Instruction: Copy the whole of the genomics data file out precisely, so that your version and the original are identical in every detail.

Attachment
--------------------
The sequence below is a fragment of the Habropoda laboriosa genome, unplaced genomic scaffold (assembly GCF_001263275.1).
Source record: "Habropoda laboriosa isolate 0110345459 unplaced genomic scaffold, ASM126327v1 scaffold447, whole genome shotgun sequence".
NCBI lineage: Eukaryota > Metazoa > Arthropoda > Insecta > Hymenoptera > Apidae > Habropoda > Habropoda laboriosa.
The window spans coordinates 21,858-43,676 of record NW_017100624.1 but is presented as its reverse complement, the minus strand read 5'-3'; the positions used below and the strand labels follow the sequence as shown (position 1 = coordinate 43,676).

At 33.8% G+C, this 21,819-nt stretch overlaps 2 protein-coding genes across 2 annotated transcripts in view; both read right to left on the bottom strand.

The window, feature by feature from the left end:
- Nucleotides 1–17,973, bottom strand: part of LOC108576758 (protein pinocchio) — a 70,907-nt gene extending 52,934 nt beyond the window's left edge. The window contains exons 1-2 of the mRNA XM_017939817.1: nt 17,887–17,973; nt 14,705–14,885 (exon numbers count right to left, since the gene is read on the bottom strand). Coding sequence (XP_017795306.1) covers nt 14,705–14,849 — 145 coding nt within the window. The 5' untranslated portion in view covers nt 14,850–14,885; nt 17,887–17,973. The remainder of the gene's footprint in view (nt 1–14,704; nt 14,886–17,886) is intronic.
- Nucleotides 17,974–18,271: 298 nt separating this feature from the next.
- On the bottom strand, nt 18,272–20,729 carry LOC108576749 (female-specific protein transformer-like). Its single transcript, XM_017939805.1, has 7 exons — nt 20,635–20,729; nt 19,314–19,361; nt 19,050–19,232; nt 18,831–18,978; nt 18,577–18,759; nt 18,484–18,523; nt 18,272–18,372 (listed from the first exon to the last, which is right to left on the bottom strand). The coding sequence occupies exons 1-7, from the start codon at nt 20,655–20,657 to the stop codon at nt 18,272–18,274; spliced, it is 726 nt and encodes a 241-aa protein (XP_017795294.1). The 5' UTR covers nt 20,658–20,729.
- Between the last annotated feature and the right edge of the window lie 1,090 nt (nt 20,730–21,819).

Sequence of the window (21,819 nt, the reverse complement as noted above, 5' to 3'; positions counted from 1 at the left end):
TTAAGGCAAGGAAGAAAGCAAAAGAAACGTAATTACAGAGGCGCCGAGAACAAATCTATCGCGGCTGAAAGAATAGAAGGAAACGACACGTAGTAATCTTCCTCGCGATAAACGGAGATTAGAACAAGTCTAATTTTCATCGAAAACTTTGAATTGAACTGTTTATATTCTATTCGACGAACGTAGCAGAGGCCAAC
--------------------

The sequence below is a fragment of the Habropoda laboriosa genome, unplaced genomic scaffold (assembly GCF_001263275.1).
Source record: "Habropoda laboriosa isolate 0110345459 unplaced genomic scaffold, ASM126327v1 scaffold447, whole genome shotgun sequence".
NCBI lineage: Eukaryota > Metazoa > Arthropoda > Insecta > Hymenoptera > Apidae > Habropoda > Habropoda laboriosa.
The window spans coordinates 21,858-43,676 of record NW_017100624.1 but is presented as its reverse complement, the minus strand read 5'-3'; the positions used below and the strand labels follow the sequence as shown (position 1 = coordinate 43,676).

At 33.8% G+C, this 21,819-nt stretch overlaps 2 protein-coding genes across 2 annotated transcripts in view; both read right to left on the bottom strand.

The window, feature by feature from the left end:
- Nucleotides 1–17,973, bottom strand: part of LOC108576758 (protein pinocchio) — a 70,907-nt gene extending 52,934 nt beyond the window's left edge. The window contains exons 1-2 of the mRNA XM_017939817.1: nt 17,887–17,973; nt 14,705–14,885 (exon numbers count right to left, since the gene is read on the bottom strand). Coding sequence (XP_017795306.1) covers nt 14,705–14,849 — 145 coding nt within the window. The 5' untranslated portion in view covers nt 14,850–14,885; nt 17,887–17,973. The remainder of the gene's footprint in view (nt 1–14,704; nt 14,886–17,886) is intronic.
- Nucleotides 17,974–18,271: 298 nt separating this feature from the next.
- On the bottom strand, nt 18,272–20,729 carry LOC108576749 (female-specific protein transformer-like). Its single transcript, XM_017939805.1, has 7 exons — nt 20,635–20,729; nt 19,314–19,361; nt 19,050–19,232; nt 18,831–18,978; nt 18,577–18,759; nt 18,484–18,523; nt 18,272–18,372 (listed from the first exon to the last, which is right to left on the bottom strand). The coding sequence occupies exons 1-7, from the start codon at nt 20,655–20,657 to the stop codon at nt 18,272–18,274; spliced, it is 726 nt and encodes a 241-aa protein (XP_017795294.1). The 5' UTR covers nt 20,658–20,729.
- Between the last annotated feature and the right edge of the window lie 1,090 nt (nt 20,730–21,819).

Sequence of the window (21,819 nt, the reverse complement as noted above, 5' to 3'; positions counted from 1 at the left end):
TTAAGGCAAGGAAGAAAGCAAAAGAAACGTAATTACAGAGGCGCCGAGAACAAATCTATCGCGGCTGAAAGAATAGAAGGAAACGACACGTAGTAATCTTCCTCGCGATAAACGGAGATTAGAACAAGTCTAATTTTCATCGAAAACTTTGAATTGAACTGTTTATATTCTATTCGACGAACGTAGCAGAGGCCAAC